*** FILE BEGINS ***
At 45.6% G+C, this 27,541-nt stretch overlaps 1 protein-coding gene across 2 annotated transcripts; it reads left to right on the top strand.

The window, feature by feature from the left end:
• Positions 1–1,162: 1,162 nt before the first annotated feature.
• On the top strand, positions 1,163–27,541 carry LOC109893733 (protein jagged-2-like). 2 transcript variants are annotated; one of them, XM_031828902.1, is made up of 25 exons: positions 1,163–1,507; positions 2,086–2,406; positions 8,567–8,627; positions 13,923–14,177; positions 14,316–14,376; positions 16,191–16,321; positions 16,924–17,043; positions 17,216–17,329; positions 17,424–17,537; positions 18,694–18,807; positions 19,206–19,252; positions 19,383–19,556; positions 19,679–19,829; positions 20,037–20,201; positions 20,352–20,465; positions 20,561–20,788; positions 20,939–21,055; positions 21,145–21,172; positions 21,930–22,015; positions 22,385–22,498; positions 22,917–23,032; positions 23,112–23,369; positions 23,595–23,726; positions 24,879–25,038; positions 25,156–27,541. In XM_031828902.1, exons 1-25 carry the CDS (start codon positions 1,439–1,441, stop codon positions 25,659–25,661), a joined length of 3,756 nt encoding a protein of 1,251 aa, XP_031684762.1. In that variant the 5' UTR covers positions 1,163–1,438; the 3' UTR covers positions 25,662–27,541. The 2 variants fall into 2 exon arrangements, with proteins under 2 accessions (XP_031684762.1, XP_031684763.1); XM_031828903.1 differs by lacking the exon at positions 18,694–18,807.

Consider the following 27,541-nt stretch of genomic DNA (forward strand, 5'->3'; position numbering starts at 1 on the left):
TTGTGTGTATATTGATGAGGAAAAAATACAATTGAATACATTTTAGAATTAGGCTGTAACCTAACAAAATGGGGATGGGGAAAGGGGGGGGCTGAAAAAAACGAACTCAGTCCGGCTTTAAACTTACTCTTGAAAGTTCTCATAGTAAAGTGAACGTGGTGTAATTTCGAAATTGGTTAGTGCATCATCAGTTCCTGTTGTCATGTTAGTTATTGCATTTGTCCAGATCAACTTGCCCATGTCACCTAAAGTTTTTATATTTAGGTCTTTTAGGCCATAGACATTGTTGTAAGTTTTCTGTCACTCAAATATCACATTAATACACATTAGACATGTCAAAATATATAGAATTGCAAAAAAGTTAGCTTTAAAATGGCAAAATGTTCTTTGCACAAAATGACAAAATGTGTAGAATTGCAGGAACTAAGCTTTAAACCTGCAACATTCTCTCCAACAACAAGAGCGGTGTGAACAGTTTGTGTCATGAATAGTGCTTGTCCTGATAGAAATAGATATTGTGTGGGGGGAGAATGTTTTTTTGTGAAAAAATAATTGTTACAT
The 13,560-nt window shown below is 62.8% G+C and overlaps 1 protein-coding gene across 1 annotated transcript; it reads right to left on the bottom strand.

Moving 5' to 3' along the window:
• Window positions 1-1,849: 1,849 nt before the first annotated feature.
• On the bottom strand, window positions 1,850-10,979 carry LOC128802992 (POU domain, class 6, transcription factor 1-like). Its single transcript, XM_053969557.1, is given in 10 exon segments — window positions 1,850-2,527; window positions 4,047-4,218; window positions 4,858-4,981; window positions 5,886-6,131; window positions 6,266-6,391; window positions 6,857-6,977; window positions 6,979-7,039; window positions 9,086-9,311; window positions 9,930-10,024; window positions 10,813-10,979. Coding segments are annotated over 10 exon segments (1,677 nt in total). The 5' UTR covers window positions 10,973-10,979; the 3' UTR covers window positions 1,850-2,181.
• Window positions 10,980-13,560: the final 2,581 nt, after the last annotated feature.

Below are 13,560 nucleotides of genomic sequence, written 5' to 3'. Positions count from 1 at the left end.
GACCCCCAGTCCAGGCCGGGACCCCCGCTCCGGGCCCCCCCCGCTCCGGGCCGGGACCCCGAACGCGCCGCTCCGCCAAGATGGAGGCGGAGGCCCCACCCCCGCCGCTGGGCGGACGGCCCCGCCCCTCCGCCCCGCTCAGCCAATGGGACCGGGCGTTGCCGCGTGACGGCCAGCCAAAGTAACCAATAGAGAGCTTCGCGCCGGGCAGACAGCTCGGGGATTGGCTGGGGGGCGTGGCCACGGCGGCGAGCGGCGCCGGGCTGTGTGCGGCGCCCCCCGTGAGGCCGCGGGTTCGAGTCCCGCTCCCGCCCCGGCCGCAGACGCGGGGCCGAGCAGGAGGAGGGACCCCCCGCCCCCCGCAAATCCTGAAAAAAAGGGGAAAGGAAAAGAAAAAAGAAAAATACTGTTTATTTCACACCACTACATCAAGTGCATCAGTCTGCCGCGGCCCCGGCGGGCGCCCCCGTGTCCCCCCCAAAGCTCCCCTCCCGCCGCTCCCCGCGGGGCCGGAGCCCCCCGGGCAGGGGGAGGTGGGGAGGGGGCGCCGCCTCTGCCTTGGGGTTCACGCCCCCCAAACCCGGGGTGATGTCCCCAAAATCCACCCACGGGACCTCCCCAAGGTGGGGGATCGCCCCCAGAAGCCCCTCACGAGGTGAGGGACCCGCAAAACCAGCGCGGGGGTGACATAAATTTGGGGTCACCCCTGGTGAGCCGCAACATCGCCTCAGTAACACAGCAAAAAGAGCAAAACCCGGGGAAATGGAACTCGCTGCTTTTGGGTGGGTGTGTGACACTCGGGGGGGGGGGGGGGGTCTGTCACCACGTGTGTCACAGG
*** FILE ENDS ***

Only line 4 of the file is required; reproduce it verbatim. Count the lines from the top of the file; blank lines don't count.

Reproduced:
• On the top strand, positions 1,163–27,541 carry LOC109893733 (protein jagged-2-like). 2 transcript variants are annotated; one of them, XM_031828902.1, is made up of 25 exons: positions 1,163–1,507; positions 2,086–2,406; positions 8,567–8,627; positions 13,923–14,177; positions 14,316–14,376; positions 16,191–16,321; positions 16,924–17,043; positions 17,216–17,329; positions 17,424–17,537; positions 18,694–18,807; positions 19,206–19,252; positions 19,383–19,556; positions 19,679–19,829; positions 20,037–20,201; positions 20,352–20,465; positions 20,561–20,788; positions 20,939–21,055; positions 21,145–21,172; positions 21,930–22,015; positions 22,385–22,498; positions 22,917–23,032; positions 23,112–23,369; positions 23,595–23,726; positions 24,879–25,038; positions 25,156–27,541. In XM_031828902.1, exons 1-25 carry the CDS (start codon positions 1,439–1,441, stop codon positions 25,659–25,661), a joined length of 3,756 nt encoding a protein of 1,251 aa, XP_031684762.1. In that variant the 5' UTR covers positions 1,163–1,438; the 3' UTR covers positions 25,662–27,541. The 2 variants fall into 2 exon arrangements, with proteins under 2 accessions (XP_031684762.1, XP_031684763.1); XM_031828903.1 differs by lacking the exon at positions 18,694–18,807.